Southeast Asian and Japanese leaders will agree to boost "maritime security cooperation", according to a draft statement seen by AFP from a summit that kicked off Saturday against the backdrop of growing tensions in the South China Sea.

China claims almost the entire waterway, a vital trade corridor, and its increasingly aggressive behaviour in disputed areas has riled nations across the region as well as Washington.

Close US ally Japan, which also has competing territorial claims with China, is upping its military spending and has already boosted security cooperation in the Asia-Pacific region, including with South Korea and Australia.

According to the draft of the weekend summit's final statement, Japan and the Association of Southeast Asian Nations (ASEAN) will commit to "(strengthen) security cooperation, including maritime security cooperation".

Japan on Wednesday expressed "serious concern" about "dangerous actions" after the latest tense confrontation between Philippine and Chinese vessels at flashpoint reefs that included a collision and Chinese ships shooting water cannon.

Tokyo added that it "concurs with the Philippines' long-standing objections to unlawful maritime claims, militarization, coercive activities and threat or use of force in the South China Sea".

Japan last month agreed to help the Philippines -- whose President Ferdinand Marcos was due in Tokyo -- buy coastguard vessels and to supply a radar system, and the two are discussing allowing troop deployments on each other's soil.

With Malaysia, Japanese Prime Minister Fumio Kishida said on Saturday that he had agreed with counterpart Anwar Ibrahim to deepen strategic ties and provide 400 million yen ($2.8 million) for "warning and surveillance" equipment.

Kishida said that with the world "at a historical turning point, Japan places great importance on promoting cooperation with ASEAN, including Malaysia, to maintain and strengthen a free and open international order based on the rule of law and to ensure a world where human dignity is protected".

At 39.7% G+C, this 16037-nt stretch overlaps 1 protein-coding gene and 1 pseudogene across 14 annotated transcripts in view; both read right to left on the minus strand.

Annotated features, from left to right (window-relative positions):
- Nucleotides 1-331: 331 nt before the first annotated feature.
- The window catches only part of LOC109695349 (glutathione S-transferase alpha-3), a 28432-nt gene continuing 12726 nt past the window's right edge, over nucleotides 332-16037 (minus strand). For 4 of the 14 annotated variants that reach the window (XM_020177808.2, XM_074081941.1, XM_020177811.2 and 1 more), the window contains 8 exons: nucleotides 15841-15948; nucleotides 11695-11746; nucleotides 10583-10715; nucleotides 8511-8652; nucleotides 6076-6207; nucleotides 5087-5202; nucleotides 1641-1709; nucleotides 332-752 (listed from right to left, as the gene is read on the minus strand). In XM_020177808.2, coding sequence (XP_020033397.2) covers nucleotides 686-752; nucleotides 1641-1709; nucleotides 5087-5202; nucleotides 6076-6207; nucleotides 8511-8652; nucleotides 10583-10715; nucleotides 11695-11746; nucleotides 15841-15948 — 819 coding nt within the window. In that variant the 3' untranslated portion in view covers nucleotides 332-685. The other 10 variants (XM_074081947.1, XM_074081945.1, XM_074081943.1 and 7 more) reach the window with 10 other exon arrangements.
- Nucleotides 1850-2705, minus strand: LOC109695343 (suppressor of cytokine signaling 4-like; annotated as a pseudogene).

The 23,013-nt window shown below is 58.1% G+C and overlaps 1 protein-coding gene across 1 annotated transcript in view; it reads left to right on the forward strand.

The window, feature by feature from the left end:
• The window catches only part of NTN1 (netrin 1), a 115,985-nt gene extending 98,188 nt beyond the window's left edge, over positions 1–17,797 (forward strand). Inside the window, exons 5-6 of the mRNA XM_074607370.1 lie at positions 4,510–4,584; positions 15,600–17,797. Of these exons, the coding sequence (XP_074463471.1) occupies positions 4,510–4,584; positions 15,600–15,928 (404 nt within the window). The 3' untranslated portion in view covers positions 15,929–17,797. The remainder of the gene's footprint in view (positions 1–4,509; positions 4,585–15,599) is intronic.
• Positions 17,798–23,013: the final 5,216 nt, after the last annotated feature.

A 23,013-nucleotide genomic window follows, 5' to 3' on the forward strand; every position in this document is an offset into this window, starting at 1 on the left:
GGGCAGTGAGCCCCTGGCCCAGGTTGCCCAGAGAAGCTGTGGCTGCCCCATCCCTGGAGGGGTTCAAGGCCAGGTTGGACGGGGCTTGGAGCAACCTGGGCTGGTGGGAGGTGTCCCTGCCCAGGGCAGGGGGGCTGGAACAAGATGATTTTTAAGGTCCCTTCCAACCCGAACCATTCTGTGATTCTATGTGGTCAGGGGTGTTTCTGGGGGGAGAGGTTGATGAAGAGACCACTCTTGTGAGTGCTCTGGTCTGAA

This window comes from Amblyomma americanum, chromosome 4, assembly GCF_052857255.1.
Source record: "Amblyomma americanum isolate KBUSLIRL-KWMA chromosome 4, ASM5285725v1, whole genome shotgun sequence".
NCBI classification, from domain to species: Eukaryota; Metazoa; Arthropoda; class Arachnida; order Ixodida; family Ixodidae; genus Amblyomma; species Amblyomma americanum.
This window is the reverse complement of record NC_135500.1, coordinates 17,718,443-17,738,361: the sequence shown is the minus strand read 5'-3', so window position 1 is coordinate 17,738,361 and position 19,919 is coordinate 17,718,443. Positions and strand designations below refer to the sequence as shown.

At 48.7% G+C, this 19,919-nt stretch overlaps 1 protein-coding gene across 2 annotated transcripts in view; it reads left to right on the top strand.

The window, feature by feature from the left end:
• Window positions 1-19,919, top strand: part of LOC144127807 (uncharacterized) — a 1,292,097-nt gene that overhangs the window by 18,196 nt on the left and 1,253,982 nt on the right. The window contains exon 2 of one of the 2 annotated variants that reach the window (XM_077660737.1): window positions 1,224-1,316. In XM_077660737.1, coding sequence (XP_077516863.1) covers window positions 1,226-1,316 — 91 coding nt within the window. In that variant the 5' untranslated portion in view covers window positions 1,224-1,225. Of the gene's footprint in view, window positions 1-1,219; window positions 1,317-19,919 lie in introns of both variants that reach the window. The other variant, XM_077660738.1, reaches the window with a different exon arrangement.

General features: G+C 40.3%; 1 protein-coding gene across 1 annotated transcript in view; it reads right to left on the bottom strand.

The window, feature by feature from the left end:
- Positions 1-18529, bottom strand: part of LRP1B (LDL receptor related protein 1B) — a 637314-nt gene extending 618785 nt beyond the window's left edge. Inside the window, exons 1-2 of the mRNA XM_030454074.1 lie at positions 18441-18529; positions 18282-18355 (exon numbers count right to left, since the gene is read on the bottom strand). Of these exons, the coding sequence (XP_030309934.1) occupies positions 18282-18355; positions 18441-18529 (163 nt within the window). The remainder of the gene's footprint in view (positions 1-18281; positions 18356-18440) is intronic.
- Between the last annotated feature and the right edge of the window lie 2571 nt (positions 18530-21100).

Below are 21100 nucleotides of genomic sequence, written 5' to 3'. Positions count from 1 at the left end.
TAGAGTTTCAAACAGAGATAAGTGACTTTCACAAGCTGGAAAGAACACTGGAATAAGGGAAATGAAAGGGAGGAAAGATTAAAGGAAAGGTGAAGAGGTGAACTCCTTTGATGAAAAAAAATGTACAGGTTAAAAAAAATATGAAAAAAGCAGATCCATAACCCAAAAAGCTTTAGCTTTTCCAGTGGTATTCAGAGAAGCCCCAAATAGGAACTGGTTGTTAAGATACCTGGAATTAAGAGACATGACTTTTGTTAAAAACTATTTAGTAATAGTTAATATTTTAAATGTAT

Malaysia, along with the Philippines, Vietnam, Brunei and Taiwan, have overlapping claims in the South China Sea.

- Joint drills -


In September, militaries from ASEAN nations held their first-ever joint exercises, although host Indonesia insisted they were non-combat drills, focusing on areas such as disaster relief and maritime patrols.

Asked about the ASEAN summit, China's foreign ministry said Friday that Beijing "believed that any cooperation should be conducive to advancing mutual trust among regional countries and promoting common development".

"We hope that relevant countries can truly do things conducive to regional peace and stability. At the same time, any cooperation should not target third parties," spokeswoman Mao Ning told a regular briefing.

- 'Zero emission community' -


Japan is also expected to use the summit to push energy cooperation, with a meeting of its Asian Zero Emission Community (AZEC) initiative scheduled for Monday that will be attended virtually by Australian Prime Minister Anthony Albanese, officials said.

Tokyo is boosting its renewables sector but has also come under fire from environmental groups for providing large-scale public financing for fossil fuel projects around Asia.

Japan has also been seeking to push the export of tech aimed at reducing emissions by coal plants, such as co-firing with ammonia and carbon capture. But critics say these methods are unproven and expensive.

"This push to lock in fossil fuel-based energy across the continent is delaying the transition from fossil fuels to renewables," the Climate Action Network said this month.

Ammonia "fails to meaningfully reduce emissions, jeopardises the decarbonization of Japan's energy and any possibility of phasing out fossil fuels", it said.

ASEAN's 10 member states are Brunei, Cambodia, Indonesia, Laos, Malaysia, Philippines, Singapore, Thailand, Vietnam and Myanmar. The summit marks 50 years of ties with Japan.

While Myanmar is a member, the leaders of its junta have been banned from the bloc's high-level meetings since failing to implement an agreed five-point peace plan following the 2021 coup in which they took power.